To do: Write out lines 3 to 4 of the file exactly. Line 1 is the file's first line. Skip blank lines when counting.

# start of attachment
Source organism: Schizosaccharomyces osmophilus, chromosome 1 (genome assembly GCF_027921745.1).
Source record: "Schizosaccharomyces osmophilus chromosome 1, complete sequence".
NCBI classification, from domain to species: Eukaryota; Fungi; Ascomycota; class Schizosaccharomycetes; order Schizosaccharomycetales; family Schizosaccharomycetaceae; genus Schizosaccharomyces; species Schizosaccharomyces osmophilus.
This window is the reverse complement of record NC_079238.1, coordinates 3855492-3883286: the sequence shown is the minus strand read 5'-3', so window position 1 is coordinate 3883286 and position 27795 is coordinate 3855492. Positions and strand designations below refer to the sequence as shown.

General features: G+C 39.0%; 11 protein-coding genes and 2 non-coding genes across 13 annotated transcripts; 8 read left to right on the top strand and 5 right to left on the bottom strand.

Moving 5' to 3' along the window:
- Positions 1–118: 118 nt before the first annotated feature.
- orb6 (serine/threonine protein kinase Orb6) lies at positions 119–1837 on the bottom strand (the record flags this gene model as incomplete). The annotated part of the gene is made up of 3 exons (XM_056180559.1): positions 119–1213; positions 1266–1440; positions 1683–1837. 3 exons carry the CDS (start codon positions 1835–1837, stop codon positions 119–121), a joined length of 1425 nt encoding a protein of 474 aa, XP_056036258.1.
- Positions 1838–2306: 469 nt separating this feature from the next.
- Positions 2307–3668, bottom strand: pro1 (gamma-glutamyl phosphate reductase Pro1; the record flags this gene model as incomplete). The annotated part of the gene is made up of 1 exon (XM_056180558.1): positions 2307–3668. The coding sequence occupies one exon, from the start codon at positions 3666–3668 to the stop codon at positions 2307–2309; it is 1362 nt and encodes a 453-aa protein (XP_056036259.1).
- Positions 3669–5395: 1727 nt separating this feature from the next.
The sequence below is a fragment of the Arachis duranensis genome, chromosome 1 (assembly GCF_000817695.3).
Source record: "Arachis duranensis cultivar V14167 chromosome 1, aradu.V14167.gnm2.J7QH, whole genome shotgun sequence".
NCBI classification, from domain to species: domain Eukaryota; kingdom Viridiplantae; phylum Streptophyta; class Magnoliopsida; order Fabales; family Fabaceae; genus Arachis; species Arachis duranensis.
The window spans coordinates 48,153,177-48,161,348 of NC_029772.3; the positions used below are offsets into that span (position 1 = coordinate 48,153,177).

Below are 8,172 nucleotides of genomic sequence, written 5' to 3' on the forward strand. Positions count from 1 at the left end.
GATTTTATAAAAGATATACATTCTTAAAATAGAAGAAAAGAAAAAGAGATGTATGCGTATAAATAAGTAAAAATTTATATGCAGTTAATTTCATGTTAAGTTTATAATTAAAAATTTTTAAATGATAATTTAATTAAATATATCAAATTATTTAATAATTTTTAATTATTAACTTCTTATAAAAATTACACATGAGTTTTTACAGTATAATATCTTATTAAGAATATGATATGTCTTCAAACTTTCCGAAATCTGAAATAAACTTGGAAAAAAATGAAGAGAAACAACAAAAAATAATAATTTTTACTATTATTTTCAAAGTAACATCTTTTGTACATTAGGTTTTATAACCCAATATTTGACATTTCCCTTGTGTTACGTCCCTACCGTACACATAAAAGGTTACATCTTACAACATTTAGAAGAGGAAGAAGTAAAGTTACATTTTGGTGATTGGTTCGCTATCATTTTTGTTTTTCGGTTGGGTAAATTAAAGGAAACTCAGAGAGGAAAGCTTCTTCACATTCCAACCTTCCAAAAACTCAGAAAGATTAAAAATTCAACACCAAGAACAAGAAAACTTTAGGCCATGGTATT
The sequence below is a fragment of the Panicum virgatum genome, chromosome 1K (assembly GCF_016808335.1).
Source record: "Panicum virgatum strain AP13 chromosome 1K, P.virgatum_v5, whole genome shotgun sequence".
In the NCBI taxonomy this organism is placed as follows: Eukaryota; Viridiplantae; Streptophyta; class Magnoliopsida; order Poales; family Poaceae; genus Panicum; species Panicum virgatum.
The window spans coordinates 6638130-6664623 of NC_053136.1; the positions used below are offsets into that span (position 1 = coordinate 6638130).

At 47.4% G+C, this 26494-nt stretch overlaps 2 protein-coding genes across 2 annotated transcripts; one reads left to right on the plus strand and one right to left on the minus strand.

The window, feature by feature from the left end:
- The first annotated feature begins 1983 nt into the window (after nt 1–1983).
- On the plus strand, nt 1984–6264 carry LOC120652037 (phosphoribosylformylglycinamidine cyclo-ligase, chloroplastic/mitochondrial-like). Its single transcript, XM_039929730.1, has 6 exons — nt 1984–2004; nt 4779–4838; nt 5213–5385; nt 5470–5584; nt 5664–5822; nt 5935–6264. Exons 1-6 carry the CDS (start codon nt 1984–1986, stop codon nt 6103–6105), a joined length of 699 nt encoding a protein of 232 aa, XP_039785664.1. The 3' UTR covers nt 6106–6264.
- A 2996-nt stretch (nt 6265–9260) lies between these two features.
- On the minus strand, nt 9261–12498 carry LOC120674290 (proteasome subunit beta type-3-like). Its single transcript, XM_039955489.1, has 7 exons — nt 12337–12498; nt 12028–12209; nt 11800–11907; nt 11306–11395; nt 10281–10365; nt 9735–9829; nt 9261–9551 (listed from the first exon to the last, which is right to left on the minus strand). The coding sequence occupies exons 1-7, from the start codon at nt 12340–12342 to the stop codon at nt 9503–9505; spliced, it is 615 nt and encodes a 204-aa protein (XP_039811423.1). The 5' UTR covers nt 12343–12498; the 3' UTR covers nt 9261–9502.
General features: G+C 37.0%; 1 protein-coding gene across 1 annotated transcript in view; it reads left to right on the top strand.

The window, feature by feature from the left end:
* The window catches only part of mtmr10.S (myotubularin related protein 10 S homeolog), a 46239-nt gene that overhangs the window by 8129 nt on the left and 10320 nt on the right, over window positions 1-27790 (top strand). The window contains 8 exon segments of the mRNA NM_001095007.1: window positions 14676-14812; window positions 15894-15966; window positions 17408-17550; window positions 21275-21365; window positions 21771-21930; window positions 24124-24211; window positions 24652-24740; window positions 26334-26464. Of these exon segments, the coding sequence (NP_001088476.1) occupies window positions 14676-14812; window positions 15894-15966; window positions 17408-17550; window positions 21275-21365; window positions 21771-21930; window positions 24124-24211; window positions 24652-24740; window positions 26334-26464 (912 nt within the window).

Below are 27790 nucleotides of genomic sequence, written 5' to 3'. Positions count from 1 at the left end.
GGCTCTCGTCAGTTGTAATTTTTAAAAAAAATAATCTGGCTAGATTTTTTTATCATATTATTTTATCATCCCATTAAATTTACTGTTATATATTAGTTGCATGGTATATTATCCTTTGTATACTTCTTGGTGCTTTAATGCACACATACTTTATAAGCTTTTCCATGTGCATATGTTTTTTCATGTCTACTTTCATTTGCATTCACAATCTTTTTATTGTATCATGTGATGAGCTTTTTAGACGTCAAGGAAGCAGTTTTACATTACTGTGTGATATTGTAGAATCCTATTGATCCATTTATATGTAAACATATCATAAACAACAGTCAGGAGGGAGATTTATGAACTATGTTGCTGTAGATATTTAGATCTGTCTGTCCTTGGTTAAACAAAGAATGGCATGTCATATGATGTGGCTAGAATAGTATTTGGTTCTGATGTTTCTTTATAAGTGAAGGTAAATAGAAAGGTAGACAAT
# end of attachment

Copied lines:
NCBI classification, from domain to species: Eukaryota; Fungi; Ascomycota; class Schizosaccharomycetes; order Schizosaccharomycetales; family Schizosaccharomycetaceae; genus Schizosaccharomyces; species Schizosaccharomyces osmophilus.
This window is the reverse complement of record NC_079238.1, coordinates 3855492-3883286: the sequence shown is the minus strand read 5'-3', so window position 1 is coordinate 3883286 and position 27795 is coordinate 3855492. Positions and strand designations below refer to the sequence as shown.